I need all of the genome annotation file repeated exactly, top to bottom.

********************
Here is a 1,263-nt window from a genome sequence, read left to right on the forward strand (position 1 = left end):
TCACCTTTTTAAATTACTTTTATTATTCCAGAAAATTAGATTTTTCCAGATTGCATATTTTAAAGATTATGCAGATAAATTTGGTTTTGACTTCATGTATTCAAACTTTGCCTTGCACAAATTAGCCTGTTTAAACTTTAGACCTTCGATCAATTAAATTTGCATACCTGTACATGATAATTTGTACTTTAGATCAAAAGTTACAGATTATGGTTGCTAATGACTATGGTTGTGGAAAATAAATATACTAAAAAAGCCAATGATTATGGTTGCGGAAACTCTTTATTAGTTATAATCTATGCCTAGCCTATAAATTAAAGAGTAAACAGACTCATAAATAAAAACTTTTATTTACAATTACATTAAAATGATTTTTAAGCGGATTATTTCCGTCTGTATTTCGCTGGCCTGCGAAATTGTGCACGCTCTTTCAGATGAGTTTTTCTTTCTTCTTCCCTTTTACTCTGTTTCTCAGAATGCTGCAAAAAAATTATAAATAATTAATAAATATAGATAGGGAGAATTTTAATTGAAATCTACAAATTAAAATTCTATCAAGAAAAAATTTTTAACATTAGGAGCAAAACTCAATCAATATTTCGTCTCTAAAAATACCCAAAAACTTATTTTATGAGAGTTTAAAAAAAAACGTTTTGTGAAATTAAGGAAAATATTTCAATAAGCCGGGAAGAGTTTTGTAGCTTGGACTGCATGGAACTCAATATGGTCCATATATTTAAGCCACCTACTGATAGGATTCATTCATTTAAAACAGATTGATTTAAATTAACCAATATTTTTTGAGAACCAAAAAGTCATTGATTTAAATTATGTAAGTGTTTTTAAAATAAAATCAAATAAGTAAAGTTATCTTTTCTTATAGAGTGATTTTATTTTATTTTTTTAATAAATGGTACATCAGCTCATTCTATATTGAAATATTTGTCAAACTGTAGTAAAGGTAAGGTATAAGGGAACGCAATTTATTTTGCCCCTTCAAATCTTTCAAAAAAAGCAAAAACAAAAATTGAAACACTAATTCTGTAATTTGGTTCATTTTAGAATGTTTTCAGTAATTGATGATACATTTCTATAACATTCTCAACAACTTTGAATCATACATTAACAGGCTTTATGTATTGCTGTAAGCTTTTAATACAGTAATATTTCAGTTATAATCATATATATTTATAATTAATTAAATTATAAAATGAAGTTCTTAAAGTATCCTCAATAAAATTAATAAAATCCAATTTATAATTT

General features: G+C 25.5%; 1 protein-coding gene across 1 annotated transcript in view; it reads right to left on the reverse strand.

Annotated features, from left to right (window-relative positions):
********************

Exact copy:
Here is a 1,263-nt window from a genome sequence, read left to right on the forward strand (position 1 = left end):
TCACCTTTTTAAATTACTTTTATTATTCCAGAAAATTAGATTTTTCCAGATTGCATATTTTAAAGATTATGCAGATAAATTTGGTTTTGACTTCATGTATTCAAACTTTGCCTTGCACAAATTAGCCTGTTTAAACTTTAGACCTTCGATCAATTAAATTTGCATACCTGTACATGATAATTTGTACTTTAGATCAAAAGTTACAGATTATGGTTGCTAATGACTATGGTTGTGGAAAATAAATATACTAAAAAAGCCAATGATTATGGTTGCGGAAACTCTTTATTAGTTATAATCTATGCCTAGCCTATAAATTAAAGAGTAAACAGACTCATAAATAAAAACTTTTATTTACAATTACATTAAAATGATTTTTAAGCGGATTATTTCCGTCTGTATTTCGCTGGCCTGCGAAATTGTGCACGCTCTTTCAGATGAGTTTTTCTTTCTTCTTCCCTTTTACTCTGTTTCTCAGAATGCTGCAAAAAAATTATAAATAATTAATAAATATAGATAGGGAGAATTTTAATTGAAATCTACAAATTAAAATTCTATCAAGAAAAAATTTTTAACATTAGGAGCAAAACTCAATCAATATTTCGTCTCTAAAAATACCCAAAAACTTATTTTATGAGAGTTTAAAAAAAAACGTTTTGTGAAATTAAGGAAAATATTTCAATAAGCCGGGAAGAGTTTTGTAGCTTGGACTGCATGGAACTCAATATGGTCCATATATTTAAGCCACCTACTGATAGGATTCATTCATTTAAAACAGATTGATTTAAATTAACCAATATTTTTTGAGAACCAAAAAGTCATTGATTTAAATTATGTAAGTGTTTTTAAAATAAAATCAAATAAGTAAAGTTATCTTTTCTTATAGAGTGATTTTATTTTATTTTTTTAATAAATGGTACATCAGCTCATTCTATATTGAAATATTTGTCAAACTGTAGTAAAGGTAAGGTATAAGGGAACGCAATTTATTTTGCCCCTTCAAATCTTTCAAAAAAAGCAAAAACAAAAATTGAAACACTAATTCTGTAATTTGGTTCATTTTAGAATGTTTTCAGTAATTGATGATACATTTCTATAACATTCTCAACAACTTTGAATCATACATTAACAGGCTTTATGTATTGCTGTAAGCTTTTAATACAGTAATATTTCAGTTATAATCATATATATTTATAATTAATTAAATTATAAAATGAAGTTCTTAAAGTATCCTCAATAAAATTAATAAAATCCAATTTATAATTT

General features: G+C 25.5%; 1 protein-coding gene across 1 annotated transcript in view; it reads right to left on the reverse strand.

Annotated features, from left to right (window-relative positions):